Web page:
13 September 1827–1 July 1878
MISS WINKWORTH was the daughter of Henry Winkworth, of Alderley, near Manchester, England. She was born September 13, 1829, at London, and died in the year 1878. She is known, principally, by her valuable contributions to hymnology. Her familiarity with the German language, and its wealth of spiritual songs, is apparent in her several publications.
The first publication of Miss Winkworth was her Lyra Germanica: Hymns for the Sundays and Chief Festivals of the Christian Year. Translated from the German. The Preface is dated, “Alderley Edge, July 16th, 1855.” It contained translations of 108 hymns selected from the Chevalier Bunsen’s Gesang und Gebetbuch, of 1833. They were translated, she says, “not so much as specimens of German hymn-writing, as in the hope, that these utterances of Christian piety, which have comforted and strengthened the hearts of many true Christians in their native country, may speak to the hearts of some among us, to help and cheer those who must strive and suffer, and to make us feel afresh what a deep and true communion of saints exists among all the children of God in different churches and lands.”
The success of her first effort emboldened her to prepare and issue (1858) Lyra Germanica : Second Series : The Christian Life. The 128 hymns in this series were “selected for their warmth of feeling and depth of Christian experience, rather than as specimens of a particular master or school.” An edition of the Lyra, containing some of the fine old German Chorales to which the hymns are sung in Germany, by vast congregations, was published  with the title, The Chorale Book for England.
Miss Winkworth published an English translation of the Life of Amelia Wilhelmina Sieveking (1863), the Foundress of the Female Society for the Care of the Sick and Poor in Hamburg, Germany. Her Christian Singers of Germany, the Preface to which is dated, “Clifton, April, 1869,” contains a fund of desirable information respecting the principal hymn-writers of Germany, from “the early dawn of German Sacred Poetry and Song,” to the middle of the present century. She published later, Palm Leaves : Sacred Poems Selected and Translated from the German of Karl Gerok.
by Edwin Hatfield
The Poets of the Church (1884)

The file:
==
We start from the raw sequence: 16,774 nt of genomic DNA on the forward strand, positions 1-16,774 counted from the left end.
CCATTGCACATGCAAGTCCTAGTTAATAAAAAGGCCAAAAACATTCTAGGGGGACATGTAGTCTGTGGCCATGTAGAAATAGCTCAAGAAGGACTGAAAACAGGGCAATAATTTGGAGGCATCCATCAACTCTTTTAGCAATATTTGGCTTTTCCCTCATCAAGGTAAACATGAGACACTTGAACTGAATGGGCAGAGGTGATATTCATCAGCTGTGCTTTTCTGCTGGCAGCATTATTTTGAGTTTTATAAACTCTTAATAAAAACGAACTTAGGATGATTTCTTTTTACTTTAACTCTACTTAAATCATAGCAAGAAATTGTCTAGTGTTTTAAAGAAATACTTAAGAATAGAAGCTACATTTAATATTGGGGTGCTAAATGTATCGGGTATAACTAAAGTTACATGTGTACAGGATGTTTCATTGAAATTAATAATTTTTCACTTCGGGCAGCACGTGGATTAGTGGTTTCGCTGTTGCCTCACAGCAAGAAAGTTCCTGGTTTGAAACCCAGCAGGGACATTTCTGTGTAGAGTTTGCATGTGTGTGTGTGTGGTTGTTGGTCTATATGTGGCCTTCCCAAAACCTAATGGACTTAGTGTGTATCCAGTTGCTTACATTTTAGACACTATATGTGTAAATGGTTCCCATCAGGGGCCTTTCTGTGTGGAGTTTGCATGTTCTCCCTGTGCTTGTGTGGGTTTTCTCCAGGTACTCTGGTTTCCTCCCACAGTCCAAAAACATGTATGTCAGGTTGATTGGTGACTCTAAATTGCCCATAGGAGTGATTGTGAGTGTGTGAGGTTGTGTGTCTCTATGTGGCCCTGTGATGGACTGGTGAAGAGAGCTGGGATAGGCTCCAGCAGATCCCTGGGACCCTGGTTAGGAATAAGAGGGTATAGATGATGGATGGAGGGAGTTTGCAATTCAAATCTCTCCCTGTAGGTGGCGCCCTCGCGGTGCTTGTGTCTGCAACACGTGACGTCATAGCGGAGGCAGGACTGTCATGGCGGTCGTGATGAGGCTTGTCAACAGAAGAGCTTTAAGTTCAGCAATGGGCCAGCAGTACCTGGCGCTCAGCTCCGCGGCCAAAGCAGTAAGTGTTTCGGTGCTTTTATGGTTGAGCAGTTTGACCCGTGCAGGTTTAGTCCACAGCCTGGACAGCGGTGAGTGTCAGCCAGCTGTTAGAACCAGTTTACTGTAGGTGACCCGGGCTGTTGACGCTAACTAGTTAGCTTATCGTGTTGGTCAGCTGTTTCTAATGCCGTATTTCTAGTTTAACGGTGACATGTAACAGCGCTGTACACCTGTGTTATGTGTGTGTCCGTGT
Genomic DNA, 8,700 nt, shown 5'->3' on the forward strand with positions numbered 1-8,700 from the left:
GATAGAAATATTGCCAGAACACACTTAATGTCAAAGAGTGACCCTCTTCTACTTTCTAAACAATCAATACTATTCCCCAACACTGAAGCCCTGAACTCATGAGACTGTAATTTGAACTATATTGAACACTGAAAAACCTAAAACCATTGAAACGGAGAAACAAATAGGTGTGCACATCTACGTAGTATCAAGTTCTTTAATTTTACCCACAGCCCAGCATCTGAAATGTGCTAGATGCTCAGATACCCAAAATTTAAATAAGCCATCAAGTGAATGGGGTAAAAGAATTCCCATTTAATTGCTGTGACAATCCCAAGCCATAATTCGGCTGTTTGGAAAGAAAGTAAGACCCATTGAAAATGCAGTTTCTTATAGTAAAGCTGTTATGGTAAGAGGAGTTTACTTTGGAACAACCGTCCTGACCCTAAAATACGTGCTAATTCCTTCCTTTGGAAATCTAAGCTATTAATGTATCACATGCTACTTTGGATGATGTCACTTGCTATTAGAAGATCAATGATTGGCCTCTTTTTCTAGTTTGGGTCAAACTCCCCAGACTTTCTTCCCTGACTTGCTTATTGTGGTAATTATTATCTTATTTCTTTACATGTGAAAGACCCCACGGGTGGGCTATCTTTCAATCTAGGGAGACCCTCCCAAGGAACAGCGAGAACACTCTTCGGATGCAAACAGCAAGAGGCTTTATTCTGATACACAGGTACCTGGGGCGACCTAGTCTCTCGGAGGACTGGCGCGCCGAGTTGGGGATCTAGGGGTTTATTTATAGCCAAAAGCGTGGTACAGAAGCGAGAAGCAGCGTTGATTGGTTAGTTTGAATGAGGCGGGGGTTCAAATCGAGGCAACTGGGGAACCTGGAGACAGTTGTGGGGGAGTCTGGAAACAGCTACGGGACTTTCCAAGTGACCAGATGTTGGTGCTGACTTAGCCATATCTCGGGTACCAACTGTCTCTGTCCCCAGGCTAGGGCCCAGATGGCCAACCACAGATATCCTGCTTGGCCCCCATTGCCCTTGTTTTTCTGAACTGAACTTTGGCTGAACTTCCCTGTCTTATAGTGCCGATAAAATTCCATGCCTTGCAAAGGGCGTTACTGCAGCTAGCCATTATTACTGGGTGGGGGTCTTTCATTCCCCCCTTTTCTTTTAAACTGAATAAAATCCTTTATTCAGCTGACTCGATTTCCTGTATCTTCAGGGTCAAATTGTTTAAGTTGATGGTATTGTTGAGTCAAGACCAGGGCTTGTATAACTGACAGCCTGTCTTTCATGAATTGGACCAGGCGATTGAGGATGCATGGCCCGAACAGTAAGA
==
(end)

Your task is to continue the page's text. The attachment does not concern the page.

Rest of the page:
Collections of Hymns:
Lyra Germanica [Songs for the Household]
Chorale Book for England
Christian Singers of Germany (1869): PDF
Palm Leaves: Sacred Poems Selected and Translated from the German of Karl Gerok (1870?)
Theodore Kübler, Historical Notes to the Lyra Germanica (London: Longman, Green, Longman , Roberts, & Green, 1865): PDF
Edwin Hatfield, “Catherine Winkworth,” Poets of the Church (NY, 1884), pp. 682-683: HathiTrust
John Julian, “Catherine Winkworth,” A Dictionary of Hymnology (London, 1892), p. 1287: Google Books
Margaret J. Shaen, Memorials of Two Sisters (London: Longmans, 1908): PDF
Erik Routley, “Lyra Germanica,” Bulletin of the Hymn Society, vol. 84 (1958), pp. 171-174.
Elizabeth Patton Moss, “Catherine Winkworth: a personal study,” The Hymn, vol. 17, no. 1 (January 1966), pp. 5-11: HathiTrust
J. Vincent Higginson, “Catherine Winkworth and the Chorale Book for England,” The Hymn, vol. 25, no. 1 (January 1974), pp. 9-13: HathiTrust
Robin Leaver, Catherine Winkworth: The Influence of her Translations on English Hymnody (St Louis, MO: Concordia, 1978): WorldCat
Robin Leaver, “Catherine Winkworth’s place in English hymnody,” The Hymn, vol. 29, no. 4 (1978), pp. 214-216: HathiTrust
Peter Skrine, Susanna and Catherine Winkworth: Clifton, Manchester and the German Connection (Hymn Society Occasional Paper, Second Series, No 2, June 1992).
J.R. Watson, “Catherine Winkworth,” Canterbury Dictionary of Hymnology:
Catherine Winkworth, Hymnary.org:
Susan Drain, “Catherine Winkworth,” Oxford Dictionary of National Biography: